November 3, 2008

Red Struggles in Red Zone, Efficient Tigers Succeed

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Senior co-captain quarterback Nathan Ford had no problems mobilizing the Red’s powerful passing attack, accumulating 431 yards in the Red’s 31-26 loss to Princeton Saturday afternoon. The rhythm of the offense was thrown off balance once it reached the red zone, only scoring on four of six opportunities. In the red zone, Cornell only scored two touchdowns and settled for two other field goals. The inability to put seven points on the board as opposed to three served to be crucial in the team’s five point defeat.
“[When] you get down there, its all about making plays,” said head coach Jim Knowles ’87. “They made plays, we didn’t.”
The Tigers experienced more success in the red zone on Saturday, scoring on all four chances inside the 20-yard mark. Princeton scored three touchdowns and only settled for one field goal. It was an improvement for Princeton, who has struggled in that phase of the game recently, only scoring two touchdowns in five chances last weekend against Harvard.
“I think it was just guys playing their assignments,” said Princeton head coach Roger Hughes. “In the past, when we’ve been hurt in the red zone, it was kids tryng to make a play and going away from their coaching and their technique. And so we tried to make a big emphasis this week of ‘Trust the coaches, take the coaching, execute the coaching,’ and we did a better job of doing it today.”
“We were just converting in the red zone which coach has talked about all year … and we hadn’t done it a couple of games in a row,” said Tigers wide receiver Will Thanhesier. “I think this game, we stepped it up and made it happen.”
No one stepped up bigger than for the Tigers than defensive back Cart Kelley. Down 17-13, Ford led the team from its own 12 yard line all the way to the Princeton 13. But on a second-and-10, Ford under threw a pass to senior Horatio Blackman and Tigers’ defensive back Kelley ended up with the interception.
“When the game was on the line,” Hughes said. “[Kelley] came up with the biggest play of the game defensively. Clearly, it gave us a great emotional lift, [because] we were able to go down and score right after that.”
The Tigers would go on to score on the ensuing possession on a 20-yard toss to Will Thanheiser, giving the Red a deficit that it couldn’t make up before the clock expired.
Ultimately, however, the Tigers’ last stop in the red zone determined the outcome of the game. After a five-play, 58-yard touchdown scoring drive and a recovered onside kick, the Red put itself in position for a storied comeback at Shoellkopf Field. Set up at the Princeton 15-yard line with just under 10 seconds on the game clock, and trailing by five, a touchdown was the only option. Ford tried to catch the defense off guard with a fake spike.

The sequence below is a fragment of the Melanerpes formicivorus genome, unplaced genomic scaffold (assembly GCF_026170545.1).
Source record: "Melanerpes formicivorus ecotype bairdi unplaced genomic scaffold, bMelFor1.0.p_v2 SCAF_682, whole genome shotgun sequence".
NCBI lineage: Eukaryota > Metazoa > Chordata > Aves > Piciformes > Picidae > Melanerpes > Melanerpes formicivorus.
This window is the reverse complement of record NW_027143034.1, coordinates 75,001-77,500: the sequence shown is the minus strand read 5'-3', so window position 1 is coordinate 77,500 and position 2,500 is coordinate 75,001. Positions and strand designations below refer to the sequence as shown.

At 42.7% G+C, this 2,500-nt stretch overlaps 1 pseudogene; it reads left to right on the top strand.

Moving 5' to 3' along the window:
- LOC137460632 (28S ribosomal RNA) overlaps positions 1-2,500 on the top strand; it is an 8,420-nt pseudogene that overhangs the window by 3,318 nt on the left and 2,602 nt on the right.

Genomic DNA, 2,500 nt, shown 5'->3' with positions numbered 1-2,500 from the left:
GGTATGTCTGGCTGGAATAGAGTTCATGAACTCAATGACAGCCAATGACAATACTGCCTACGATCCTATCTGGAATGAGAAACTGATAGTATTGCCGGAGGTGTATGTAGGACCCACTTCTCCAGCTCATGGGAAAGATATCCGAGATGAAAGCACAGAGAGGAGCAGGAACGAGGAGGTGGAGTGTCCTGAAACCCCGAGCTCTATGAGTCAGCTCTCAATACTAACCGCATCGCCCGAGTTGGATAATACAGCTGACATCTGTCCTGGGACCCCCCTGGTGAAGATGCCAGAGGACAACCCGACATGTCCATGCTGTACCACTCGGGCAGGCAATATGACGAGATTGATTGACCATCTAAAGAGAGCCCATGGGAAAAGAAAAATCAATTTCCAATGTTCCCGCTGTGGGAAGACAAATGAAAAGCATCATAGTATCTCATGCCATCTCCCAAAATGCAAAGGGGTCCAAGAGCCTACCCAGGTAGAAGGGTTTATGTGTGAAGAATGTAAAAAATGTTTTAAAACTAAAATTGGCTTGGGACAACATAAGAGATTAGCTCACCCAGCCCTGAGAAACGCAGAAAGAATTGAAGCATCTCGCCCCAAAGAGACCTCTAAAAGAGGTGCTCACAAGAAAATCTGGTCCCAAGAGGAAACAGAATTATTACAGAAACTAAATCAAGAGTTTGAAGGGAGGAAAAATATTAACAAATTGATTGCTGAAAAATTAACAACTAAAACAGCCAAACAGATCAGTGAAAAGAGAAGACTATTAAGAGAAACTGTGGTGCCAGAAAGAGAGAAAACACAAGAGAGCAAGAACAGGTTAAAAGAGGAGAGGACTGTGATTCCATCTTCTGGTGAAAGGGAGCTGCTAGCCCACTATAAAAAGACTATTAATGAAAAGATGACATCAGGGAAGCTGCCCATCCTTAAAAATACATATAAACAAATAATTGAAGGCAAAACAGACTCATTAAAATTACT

The refs gave Cornell a penalty for the fake spike, which set the Red back to the 20-yard line. On the ensuing play, Ford missed senior wide receiver Jesse Baker, ending the game.
“[We] match [Baker] up one-on-one,” Knowles said, “and make it look like he is going to the back of the end zone and try and hit him in the front of the end zone. [It] has to be a perfect throw and we didn’t make it. That happens.”
Instead, it was the Princeton secondary, plagued by injury that came through and made the play when it had to.
“We had a number of injuries in the secondary that took its toll as the game went on, and I credit that with Cornell being a physical, tough team,” Hughes said.
In addition to losing some key DBs, Princeton has struggled at times in the pass protection, which Hughes attributed in part to a lack of experience.
“We’re young in the secondary, we’re still growing up there,” Hughes said. “If you noticed, we rotated a lot of people. We’re trying some younger kids in to get them some experience there, too, and fit them in the mix.”
But despite coming into the game ranking sixth of the eight Ivy teams in pass defense, it came down to the fact that the Tigers’ secondary made plays.
“We’re very pleased to get this win and we feel very fortunate to get it,” Hughes said.